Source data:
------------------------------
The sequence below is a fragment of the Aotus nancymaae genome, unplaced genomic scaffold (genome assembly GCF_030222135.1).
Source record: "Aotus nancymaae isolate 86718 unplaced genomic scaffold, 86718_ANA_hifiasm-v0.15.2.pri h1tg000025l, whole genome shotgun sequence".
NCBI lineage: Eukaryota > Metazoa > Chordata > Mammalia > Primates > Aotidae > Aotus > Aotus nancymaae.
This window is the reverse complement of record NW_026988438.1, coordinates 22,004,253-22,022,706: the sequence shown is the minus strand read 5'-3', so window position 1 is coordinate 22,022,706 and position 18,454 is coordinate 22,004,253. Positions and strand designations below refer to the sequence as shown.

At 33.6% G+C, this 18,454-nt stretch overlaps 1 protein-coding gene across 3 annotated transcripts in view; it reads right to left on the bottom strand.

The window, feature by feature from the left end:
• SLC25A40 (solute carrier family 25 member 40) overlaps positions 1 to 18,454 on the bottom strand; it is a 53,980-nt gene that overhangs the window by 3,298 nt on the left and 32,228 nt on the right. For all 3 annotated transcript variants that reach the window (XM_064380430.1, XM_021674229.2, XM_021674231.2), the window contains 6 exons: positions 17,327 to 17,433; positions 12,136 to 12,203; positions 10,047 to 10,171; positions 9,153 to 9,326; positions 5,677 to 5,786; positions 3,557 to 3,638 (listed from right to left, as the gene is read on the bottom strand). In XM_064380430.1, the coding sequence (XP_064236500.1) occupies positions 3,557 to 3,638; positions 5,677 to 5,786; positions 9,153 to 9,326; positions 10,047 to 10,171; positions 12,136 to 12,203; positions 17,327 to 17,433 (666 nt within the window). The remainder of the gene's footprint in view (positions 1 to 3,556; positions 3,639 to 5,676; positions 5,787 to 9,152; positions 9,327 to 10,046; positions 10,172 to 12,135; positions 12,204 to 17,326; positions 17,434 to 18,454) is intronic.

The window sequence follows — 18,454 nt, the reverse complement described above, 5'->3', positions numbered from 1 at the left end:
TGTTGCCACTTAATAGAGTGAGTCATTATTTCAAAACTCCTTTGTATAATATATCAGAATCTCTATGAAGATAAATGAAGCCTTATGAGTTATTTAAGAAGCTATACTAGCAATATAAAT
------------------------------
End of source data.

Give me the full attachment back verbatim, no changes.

The sequence below is a fragment of the Aotus nancymaae genome, unplaced genomic scaffold (genome assembly GCF_030222135.1).
Source record: "Aotus nancymaae isolate 86718 unplaced genomic scaffold, 86718_ANA_hifiasm-v0.15.2.pri h1tg000025l, whole genome shotgun sequence".
NCBI lineage: Eukaryota > Metazoa > Chordata > Mammalia > Primates > Aotidae > Aotus > Aotus nancymaae.
This window is the reverse complement of record NW_026988438.1, coordinates 22,004,253-22,022,706: the sequence shown is the minus strand read 5'-3', so window position 1 is coordinate 22,022,706 and position 18,454 is coordinate 22,004,253. Positions and strand designations below refer to the sequence as shown.

At 33.6% G+C, this 18,454-nt stretch overlaps 1 protein-coding gene across 3 annotated transcripts in view; it reads right to left on the bottom strand.

The window, feature by feature from the left end:
• SLC25A40 (solute carrier family 25 member 40) overlaps positions 1 to 18,454 on the bottom strand; it is a 53,980-nt gene that overhangs the window by 3,298 nt on the left and 32,228 nt on the right. For all 3 annotated transcript variants that reach the window (XM_064380430.1, XM_021674229.2, XM_021674231.2), the window contains 6 exons: positions 17,327 to 17,433; positions 12,136 to 12,203; positions 10,047 to 10,171; positions 9,153 to 9,326; positions 5,677 to 5,786; positions 3,557 to 3,638 (listed from right to left, as the gene is read on the bottom strand). In XM_064380430.1, the coding sequence (XP_064236500.1) occupies positions 3,557 to 3,638; positions 5,677 to 5,786; positions 9,153 to 9,326; positions 10,047 to 10,171; positions 12,136 to 12,203; positions 17,327 to 17,433 (666 nt within the window). The remainder of the gene's footprint in view (positions 1 to 3,556; positions 3,639 to 5,676; positions 5,787 to 9,152; positions 9,327 to 10,046; positions 10,172 to 12,135; positions 12,204 to 17,326; positions 17,434 to 18,454) is intronic.

The window sequence follows — 18,454 nt, the reverse complement described above, 5'->3', positions numbered from 1 at the left end:
TGTTGCCACTTAATAGAGTGAGTCATTATTTCAAAACTCCTTTGTATAATATATCAGAATCTCTATGAAGATAAATGAAGCCTTATGAGTTATTTAAGAAGCTATACTAGCAATATAAAT